Tag Archives: Christopher Fowler

The Monstrous edited by Ellen Datlow

Overview
Image result for the monstrous ellen datlow book cover

Title: The Monstrous
Author: Ellen Datlow, Jeffrey Ford, Peter Straub, Dale Bailey, Caitlin R. Kiernan, Gemma Files, Livia Llewellyn, Adam-Troy Castro, Kim Newman, Jack Dann, Gardner Dozois, Carole Johnstone, Brian Hodge, Stephen Graham Jones, Adam L. G. Nevill, Sofia Samatar, Terry Dowling, Glen Hirshberg, A.C. Wise, Steve Rasnic Tem, Christopher Fowler & John Langan
In: The Monstrous (Ellen Datlow)
Rating Out of 5: 4 (Really good read!)
My Bookshelves: Dark fantasy, Horror, Short story collections
Dates read: 8th January – 3rd June 2020
Pace: Slow
Format: Anthology
Publisher: Tachyon
Year: 2015
5th sentence, 74th page: “I supppose I do,” I reply.

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Synopsis

Horror’s most acclaimed editor reveals twenty riveting tales of the Other gone wrong. Monsters who suffer from heartbreak, betrayal, ungrateful kids, and unpaid overtime. Creatures of darkness that struggle to adapt to modern living. Ordinary folks who find themselves inexplicably transformed. 88 But if you dare, come a bit closer and discover the most terrifying of beings – those who are living under your own skin and peering out from behind your eyes.

Thoughts

This collection is brilliant. It is dark, creepy and intense. It is fun. It gave me goose bumps. And it is filled with monsters who come in ALL shapes and sizes. And I mean ALL. A wonderful, fantastic and seriously enjoyable collection filled with the things that go bump in the night. The things that you really hope aren’t hiding under your bed.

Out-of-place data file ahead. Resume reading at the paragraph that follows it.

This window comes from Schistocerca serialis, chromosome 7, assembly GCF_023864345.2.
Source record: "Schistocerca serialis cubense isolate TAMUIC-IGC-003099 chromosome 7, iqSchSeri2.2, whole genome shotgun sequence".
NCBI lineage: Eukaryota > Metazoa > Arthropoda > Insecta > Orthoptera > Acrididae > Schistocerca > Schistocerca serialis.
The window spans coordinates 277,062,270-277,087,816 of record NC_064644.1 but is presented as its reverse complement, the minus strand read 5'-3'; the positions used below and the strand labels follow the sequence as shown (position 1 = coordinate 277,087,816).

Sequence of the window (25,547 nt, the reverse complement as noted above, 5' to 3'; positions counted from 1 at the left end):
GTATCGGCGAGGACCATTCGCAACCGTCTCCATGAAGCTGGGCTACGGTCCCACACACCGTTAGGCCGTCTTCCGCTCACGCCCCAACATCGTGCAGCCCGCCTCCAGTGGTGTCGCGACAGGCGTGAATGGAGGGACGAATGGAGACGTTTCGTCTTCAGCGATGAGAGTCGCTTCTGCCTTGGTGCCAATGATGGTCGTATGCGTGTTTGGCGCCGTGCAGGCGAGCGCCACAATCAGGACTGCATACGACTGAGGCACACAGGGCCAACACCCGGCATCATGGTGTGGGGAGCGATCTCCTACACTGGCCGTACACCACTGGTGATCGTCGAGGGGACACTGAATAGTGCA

Although this anthology sits in my horror shelf, it isn’t really all that scary. Sure, there are multiple moments of discomfort throughout. But they’re that, you have to think a little too much, or consider the many moments of confusion throughout this story that you really don’t necessarily want to think too much about. And, honestly, it’s not the things that jump out and yell BOO that make me love horror. It’s that underlying discomfort that makes you look at your own life that I am quickly becoming obsessed with.

I absolutely adored this collection. It was filled with some familiar names and new ones. Each and every story made me stop and really think about what the storyline was saying. And even now, when I have still finished the whole collection… I am still thinking about some of the stories that I read.